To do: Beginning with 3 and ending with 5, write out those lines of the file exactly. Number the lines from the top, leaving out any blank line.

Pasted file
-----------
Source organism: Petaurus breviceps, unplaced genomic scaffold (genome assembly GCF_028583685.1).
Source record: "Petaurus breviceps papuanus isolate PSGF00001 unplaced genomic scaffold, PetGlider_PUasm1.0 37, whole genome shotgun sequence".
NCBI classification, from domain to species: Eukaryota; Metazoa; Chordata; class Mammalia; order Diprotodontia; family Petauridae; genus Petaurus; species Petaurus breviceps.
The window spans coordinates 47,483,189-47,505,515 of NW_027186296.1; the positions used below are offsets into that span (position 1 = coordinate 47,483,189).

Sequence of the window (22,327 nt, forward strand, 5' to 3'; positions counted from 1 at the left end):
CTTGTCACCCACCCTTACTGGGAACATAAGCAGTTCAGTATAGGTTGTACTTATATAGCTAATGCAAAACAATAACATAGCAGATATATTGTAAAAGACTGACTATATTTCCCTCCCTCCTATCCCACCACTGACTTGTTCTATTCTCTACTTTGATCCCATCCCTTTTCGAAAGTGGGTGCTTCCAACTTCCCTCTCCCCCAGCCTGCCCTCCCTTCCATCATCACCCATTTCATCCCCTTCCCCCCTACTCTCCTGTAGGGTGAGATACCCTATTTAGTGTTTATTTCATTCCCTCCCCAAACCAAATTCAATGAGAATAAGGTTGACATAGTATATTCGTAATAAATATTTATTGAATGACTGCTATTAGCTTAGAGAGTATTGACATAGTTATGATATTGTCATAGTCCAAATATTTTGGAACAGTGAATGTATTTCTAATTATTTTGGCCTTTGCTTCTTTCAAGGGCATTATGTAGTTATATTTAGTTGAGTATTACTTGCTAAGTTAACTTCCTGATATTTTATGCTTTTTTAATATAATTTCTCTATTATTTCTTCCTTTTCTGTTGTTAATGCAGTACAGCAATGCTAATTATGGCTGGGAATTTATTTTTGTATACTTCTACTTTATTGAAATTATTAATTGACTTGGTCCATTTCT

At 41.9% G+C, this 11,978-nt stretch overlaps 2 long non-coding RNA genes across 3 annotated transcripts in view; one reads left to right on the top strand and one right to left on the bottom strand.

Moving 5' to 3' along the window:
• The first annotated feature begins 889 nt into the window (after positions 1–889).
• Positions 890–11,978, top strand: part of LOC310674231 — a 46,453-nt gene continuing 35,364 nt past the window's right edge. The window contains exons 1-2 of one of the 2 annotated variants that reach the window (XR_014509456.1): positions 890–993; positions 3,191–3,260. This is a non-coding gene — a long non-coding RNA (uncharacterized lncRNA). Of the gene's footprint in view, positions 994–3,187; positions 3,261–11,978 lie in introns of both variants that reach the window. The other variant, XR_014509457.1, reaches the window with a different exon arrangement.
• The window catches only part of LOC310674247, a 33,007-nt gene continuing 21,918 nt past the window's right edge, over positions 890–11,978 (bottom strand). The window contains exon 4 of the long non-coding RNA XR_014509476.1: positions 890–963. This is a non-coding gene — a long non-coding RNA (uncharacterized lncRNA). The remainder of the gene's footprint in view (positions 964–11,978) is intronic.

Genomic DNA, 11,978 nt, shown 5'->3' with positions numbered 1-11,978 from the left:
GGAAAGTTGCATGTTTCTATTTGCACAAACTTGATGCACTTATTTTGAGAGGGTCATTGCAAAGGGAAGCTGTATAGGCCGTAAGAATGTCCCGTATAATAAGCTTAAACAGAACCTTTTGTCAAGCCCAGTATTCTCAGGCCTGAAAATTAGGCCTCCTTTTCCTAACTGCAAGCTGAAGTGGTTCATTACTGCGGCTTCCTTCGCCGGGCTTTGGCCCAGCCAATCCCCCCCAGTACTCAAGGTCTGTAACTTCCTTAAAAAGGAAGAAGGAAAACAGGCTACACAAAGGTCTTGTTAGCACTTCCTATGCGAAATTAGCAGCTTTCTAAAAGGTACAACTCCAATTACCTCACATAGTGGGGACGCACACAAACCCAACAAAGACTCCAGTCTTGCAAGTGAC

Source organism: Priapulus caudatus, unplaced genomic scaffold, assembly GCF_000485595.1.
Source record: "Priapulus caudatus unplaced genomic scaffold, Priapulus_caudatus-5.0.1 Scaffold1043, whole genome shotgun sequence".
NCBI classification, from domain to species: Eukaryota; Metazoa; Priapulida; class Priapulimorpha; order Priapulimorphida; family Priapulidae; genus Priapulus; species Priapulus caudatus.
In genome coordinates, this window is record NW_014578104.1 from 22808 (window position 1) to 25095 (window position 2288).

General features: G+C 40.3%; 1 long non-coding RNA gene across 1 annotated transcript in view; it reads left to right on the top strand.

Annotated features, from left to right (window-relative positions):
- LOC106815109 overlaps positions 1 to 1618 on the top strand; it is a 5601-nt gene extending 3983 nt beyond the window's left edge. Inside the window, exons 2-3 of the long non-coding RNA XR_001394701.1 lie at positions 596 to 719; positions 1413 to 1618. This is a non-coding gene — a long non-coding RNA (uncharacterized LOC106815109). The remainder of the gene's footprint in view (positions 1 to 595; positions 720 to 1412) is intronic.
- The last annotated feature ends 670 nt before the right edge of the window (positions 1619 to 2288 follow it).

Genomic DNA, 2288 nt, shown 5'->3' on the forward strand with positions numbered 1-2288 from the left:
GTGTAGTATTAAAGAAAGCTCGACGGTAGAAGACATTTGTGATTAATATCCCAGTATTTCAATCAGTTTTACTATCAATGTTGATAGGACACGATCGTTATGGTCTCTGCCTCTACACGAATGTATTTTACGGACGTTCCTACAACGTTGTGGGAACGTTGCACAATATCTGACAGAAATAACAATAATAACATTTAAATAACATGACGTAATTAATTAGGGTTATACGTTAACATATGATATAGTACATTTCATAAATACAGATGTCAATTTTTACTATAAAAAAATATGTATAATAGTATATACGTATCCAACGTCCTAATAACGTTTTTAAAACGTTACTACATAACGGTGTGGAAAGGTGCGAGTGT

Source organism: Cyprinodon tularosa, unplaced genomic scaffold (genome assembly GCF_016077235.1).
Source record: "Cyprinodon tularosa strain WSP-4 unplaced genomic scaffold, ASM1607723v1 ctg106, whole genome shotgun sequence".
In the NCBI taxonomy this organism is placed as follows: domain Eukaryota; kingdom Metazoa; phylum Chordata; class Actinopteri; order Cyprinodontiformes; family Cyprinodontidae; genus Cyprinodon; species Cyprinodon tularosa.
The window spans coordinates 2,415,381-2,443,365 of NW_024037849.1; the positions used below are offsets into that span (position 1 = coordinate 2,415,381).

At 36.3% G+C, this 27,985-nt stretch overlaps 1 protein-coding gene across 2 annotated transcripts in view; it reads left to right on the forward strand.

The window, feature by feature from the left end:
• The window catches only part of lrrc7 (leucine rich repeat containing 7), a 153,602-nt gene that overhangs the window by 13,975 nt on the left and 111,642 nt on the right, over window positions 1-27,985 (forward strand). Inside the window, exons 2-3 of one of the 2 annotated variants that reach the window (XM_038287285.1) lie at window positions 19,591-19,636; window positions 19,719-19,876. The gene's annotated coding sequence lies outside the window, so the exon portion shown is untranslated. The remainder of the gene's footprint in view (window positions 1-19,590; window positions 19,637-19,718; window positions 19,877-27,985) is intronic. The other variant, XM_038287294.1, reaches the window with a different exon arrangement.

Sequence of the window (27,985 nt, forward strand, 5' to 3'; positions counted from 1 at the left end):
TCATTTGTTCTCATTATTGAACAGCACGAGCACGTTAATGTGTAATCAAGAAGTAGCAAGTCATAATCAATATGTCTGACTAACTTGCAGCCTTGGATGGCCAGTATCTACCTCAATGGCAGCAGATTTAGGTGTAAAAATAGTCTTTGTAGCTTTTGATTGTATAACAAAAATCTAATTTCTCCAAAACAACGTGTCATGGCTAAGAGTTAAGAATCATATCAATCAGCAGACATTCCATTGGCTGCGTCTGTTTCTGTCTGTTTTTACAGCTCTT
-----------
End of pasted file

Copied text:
NCBI classification, from domain to species: Eukaryota; Metazoa; Chordata; class Mammalia; order Diprotodontia; family Petauridae; genus Petaurus; species Petaurus breviceps.
The window spans coordinates 47,483,189-47,505,515 of NW_027186296.1; the positions used below are offsets into that span (position 1 = coordinate 47,483,189).

Sequence of the window (22,327 nt, forward strand, 5' to 3'; positions counted from 1 at the left end):